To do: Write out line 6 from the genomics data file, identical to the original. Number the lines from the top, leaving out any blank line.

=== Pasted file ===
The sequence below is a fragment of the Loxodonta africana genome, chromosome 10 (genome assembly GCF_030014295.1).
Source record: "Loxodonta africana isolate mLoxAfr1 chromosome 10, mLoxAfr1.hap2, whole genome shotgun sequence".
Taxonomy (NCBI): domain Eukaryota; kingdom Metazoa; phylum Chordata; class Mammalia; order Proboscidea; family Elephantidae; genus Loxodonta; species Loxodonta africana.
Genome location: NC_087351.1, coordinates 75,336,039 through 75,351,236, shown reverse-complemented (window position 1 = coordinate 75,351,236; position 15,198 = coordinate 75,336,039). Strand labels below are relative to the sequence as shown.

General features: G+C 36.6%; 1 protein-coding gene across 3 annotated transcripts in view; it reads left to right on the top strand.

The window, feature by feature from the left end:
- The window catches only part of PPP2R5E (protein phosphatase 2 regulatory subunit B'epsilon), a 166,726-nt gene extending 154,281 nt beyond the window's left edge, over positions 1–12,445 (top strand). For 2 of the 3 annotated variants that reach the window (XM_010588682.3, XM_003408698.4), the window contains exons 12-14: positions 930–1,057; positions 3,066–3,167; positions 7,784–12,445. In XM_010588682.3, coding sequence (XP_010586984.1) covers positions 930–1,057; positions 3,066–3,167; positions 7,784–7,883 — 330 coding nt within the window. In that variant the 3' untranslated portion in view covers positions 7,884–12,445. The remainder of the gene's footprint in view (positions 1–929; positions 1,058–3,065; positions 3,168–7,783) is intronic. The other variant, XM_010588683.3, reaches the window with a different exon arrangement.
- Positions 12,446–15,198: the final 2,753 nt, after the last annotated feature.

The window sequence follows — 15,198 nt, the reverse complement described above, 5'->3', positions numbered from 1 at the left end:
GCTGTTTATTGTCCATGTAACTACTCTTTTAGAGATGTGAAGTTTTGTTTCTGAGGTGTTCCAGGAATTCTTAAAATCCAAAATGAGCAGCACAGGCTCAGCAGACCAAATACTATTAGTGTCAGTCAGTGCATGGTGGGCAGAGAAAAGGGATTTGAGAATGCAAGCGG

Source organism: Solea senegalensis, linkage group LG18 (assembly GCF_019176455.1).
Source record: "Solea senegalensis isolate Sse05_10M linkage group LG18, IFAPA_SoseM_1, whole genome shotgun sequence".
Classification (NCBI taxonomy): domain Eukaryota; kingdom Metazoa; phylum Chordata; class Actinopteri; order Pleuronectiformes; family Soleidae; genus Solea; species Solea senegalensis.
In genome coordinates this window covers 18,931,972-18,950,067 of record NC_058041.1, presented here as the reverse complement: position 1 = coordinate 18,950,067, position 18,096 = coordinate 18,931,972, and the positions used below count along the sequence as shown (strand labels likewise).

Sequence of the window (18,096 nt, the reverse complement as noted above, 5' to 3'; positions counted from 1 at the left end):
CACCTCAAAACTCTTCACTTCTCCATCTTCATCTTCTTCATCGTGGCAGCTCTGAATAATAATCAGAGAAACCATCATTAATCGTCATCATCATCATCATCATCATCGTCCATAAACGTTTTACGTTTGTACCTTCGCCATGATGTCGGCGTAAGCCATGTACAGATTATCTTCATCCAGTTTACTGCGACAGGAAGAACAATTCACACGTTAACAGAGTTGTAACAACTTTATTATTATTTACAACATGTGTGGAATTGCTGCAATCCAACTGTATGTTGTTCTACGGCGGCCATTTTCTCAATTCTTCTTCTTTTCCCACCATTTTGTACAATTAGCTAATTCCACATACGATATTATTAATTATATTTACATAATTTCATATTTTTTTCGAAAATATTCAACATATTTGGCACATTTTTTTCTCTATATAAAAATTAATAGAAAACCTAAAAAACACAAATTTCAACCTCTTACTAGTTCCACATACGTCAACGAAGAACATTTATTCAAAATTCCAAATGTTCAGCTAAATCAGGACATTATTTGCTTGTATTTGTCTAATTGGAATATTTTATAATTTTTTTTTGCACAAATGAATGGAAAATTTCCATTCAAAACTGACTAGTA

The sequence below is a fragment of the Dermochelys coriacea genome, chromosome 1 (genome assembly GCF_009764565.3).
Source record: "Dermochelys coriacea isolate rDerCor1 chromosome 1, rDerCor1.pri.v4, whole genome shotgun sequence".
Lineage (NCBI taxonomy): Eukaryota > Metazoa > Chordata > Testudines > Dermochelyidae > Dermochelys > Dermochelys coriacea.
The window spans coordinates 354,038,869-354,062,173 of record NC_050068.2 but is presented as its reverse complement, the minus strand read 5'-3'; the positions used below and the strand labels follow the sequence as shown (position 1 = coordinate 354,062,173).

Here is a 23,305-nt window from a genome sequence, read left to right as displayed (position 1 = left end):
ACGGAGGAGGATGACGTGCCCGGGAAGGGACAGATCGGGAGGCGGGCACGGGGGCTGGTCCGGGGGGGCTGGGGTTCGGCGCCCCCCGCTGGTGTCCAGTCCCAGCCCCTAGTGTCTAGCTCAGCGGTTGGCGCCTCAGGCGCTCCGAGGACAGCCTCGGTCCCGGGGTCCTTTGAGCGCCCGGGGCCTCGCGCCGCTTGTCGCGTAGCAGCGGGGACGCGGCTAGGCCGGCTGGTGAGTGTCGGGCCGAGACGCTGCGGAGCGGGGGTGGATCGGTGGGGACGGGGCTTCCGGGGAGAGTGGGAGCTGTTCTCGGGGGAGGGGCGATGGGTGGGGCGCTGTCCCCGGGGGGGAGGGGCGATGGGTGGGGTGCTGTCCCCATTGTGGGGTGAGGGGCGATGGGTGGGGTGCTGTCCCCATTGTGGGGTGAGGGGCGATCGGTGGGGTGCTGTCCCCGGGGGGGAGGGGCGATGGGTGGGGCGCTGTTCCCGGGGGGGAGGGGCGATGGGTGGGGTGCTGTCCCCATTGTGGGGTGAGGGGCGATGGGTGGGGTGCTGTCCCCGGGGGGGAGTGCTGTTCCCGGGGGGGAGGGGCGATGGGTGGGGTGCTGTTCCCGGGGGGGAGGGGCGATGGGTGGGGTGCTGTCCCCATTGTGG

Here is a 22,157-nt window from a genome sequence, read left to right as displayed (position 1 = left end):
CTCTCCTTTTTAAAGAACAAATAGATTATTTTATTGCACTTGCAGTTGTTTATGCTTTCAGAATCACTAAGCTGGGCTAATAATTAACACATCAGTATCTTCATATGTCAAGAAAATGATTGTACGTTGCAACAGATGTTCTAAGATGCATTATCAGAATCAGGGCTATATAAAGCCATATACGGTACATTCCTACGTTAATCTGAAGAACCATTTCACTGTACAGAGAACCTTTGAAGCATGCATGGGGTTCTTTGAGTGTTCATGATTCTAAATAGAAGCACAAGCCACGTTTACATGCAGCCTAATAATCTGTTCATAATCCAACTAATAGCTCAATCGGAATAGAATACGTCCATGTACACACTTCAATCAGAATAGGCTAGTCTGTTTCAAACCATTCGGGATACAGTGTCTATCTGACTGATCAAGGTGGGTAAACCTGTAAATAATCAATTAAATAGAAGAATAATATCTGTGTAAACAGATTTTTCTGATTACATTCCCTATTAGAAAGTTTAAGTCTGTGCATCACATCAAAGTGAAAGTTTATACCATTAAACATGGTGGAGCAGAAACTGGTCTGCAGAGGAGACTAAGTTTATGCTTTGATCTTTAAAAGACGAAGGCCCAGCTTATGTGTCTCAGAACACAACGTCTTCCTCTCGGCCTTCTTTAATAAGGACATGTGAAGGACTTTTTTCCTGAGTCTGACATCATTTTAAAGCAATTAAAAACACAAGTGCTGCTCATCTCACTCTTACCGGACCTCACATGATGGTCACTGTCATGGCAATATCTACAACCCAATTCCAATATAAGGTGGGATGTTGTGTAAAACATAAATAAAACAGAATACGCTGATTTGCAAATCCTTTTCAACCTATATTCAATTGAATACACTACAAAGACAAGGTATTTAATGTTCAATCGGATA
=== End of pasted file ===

The window, feature by feature from the left end: